By Maxine Gross
More than a decade ago, a group of neighbors in College Park’s Lakeland community had a conversation which birthed the Lakeland Community Heritage Project and the Lakeland Digital Archive. Over the years, these projects have collected images, documents and oral histories to tell the story of a small community experiencing devastating change. Using some of that material, we bring you Women of Lakeland.
While women have been formally recognized since the first International Women’s Day, in 1911, Women’s History Month was established in the U.S. by President Jimmy Carter, in 1980. As we mark and celebrate Women’s History Month each March, many of us think of prominent women in society, politics and education. But women walking among us are also everyday heroes, women who make a difference in the lives of their families and communities. The women of Lakeland are surely members of this worthy group.
Lakeland was founded around 1890, along with neighboring communities that later incorporated, in 1945, as the City of College Park. Our region was strictly segregated into the 1970s, and Lakeland was the Black community in a city with an overwhelmingly white population. It was a community of working-class people. The first generation of Lakeland women were homemakers and also worked as laundresses, cooks and cleaners. Their daughters were teachers, tradespeople, clerks and government workers. These noble, industrious women built a safe and secure community to raise not only their own children, but a whole village of them. They worked to nurture and shield those children from the world around them while preparing them to enter that world as strong and capable young adults.
Lakeland’s earliest generations were religiously observant, gathering regularly in each other’s homes for prayer meetings. They soon went on to found First Baptist Church of Lakeland, in 1890, and Embry African Methodist Episcopal Chapel, in 1903; notably, both congregations still exist today, as First Baptist Church of College Park and Embry African Methodist Episcopal Church. Lakeland’s first school opened in 1903 as well. Just as these institutions — church and school — were the cornerstones of the community, women were an essential and sustaining force, a force that made things happen. As they nurtured a village of children, they also taught young and old, served as administrators, facilitated ceremonies, organized celebrations, prepared feasts and raised the money to support congregations. They did all these things —and uplifted spirits — with a special style and flair. In the outside world, many of these women were housekeepers and cooks. In Lakeland, they were titled nobility.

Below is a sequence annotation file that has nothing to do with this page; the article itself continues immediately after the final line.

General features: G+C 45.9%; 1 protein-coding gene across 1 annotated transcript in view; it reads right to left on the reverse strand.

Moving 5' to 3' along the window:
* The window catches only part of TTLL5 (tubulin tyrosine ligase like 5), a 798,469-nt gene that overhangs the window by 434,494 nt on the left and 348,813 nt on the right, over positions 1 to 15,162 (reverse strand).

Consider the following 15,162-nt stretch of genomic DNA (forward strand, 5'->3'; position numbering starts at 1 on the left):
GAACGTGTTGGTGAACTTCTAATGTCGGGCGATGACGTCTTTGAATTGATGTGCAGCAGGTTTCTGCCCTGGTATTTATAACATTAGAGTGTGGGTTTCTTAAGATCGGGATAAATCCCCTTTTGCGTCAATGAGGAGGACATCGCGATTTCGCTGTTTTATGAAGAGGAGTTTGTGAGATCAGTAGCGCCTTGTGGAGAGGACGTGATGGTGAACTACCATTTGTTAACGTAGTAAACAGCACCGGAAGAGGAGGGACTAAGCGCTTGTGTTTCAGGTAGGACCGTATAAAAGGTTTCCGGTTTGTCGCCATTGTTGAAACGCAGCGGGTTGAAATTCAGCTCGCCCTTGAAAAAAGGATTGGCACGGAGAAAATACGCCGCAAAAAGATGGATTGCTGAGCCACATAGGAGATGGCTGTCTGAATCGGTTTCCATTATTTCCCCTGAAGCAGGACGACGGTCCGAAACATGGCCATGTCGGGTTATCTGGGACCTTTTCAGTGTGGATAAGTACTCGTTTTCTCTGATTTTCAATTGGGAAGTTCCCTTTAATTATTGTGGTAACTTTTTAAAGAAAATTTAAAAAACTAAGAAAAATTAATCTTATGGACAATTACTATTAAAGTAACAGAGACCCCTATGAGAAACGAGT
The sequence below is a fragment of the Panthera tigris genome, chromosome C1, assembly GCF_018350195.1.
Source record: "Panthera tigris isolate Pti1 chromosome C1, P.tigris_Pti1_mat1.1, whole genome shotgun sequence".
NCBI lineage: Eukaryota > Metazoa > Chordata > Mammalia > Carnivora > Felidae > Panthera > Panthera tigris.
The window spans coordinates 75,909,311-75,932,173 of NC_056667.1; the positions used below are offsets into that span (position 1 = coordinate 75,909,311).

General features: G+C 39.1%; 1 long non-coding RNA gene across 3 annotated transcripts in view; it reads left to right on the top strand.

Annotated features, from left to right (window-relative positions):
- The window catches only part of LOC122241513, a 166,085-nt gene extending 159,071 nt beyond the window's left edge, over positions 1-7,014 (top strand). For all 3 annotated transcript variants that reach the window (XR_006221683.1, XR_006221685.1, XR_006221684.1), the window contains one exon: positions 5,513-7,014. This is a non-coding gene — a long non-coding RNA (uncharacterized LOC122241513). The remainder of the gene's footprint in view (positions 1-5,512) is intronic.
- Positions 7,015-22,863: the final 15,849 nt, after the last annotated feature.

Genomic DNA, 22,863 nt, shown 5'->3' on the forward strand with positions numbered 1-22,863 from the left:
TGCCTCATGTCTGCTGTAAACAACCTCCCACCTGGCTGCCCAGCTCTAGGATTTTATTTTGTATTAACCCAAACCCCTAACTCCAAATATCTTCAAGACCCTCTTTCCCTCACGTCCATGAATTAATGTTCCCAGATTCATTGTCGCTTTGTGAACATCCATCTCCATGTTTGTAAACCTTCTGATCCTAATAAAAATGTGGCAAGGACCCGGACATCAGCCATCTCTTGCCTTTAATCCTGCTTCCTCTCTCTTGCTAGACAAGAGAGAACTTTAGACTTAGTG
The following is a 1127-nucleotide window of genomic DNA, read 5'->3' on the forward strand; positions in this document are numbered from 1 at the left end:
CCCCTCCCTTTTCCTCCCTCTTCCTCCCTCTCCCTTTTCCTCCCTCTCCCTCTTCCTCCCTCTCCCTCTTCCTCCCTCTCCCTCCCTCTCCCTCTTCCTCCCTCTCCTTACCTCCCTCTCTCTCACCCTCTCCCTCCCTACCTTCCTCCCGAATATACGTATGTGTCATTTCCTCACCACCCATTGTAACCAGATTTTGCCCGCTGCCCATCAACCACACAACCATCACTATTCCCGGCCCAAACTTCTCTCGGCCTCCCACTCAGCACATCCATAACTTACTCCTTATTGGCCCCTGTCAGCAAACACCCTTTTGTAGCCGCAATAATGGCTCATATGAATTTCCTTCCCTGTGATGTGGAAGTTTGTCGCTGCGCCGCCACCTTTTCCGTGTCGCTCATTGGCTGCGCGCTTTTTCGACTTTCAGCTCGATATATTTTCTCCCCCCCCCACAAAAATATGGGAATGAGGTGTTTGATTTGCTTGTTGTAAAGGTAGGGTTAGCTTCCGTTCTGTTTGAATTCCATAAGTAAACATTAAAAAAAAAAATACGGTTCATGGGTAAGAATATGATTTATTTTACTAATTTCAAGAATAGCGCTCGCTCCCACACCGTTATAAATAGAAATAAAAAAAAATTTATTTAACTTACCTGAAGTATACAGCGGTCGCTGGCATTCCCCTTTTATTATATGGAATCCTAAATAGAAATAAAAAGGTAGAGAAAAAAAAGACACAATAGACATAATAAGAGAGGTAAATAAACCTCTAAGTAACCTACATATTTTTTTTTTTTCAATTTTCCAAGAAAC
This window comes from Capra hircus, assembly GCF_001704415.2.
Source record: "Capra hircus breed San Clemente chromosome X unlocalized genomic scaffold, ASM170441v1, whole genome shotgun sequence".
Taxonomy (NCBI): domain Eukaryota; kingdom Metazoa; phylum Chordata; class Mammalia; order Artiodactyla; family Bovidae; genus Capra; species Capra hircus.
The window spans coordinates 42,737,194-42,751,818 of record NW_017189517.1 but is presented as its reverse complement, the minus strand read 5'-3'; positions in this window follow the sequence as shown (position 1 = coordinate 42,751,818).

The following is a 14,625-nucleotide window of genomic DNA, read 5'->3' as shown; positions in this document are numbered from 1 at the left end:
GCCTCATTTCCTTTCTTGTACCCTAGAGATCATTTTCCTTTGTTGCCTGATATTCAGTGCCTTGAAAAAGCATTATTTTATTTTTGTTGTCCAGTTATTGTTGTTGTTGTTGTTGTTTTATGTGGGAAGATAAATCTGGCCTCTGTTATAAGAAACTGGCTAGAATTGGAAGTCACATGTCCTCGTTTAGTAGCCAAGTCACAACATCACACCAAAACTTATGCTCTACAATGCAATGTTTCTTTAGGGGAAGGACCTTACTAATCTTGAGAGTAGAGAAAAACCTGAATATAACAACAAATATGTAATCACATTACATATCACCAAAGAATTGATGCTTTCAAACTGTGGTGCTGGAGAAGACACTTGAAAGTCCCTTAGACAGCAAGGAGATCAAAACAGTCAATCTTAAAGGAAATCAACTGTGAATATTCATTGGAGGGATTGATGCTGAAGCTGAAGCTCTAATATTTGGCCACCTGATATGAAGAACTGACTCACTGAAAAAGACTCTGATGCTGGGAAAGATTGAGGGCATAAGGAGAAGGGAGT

Many of Lakeland’s women served their church and community throughout their lives, and the most respected were honored, in their golden years, with the title, Mother of the Church. This role is unique to the Black church, and a role that exists to this day. A Mother of the Church is at least 70 years old and is appointed by the pastor. She is recognized for spirituality and character as well as her years of devotion to faith and to the good of others. The Mother of the Church is a treasured diamond and serves as a role model within the community. She is mother to all, with the rights and privileges of a parent to love, nurture, encourage and admonish. While some congregations may have a number of women serving at the same time, Lakeland’s churches more typically have a single woman serving as mother. Amy Potts, Agnes Randall, Audrey Smith, Elizabeth Adams, Harriett Morgan, Hattie Sandidge, Julia Pitts, Mary “Mamie” Weems, Rose Cager Adams and Vera Claiborne have all been honored as mothers of Lakeland’s congregations. You will meet some of them and their sisters in these images.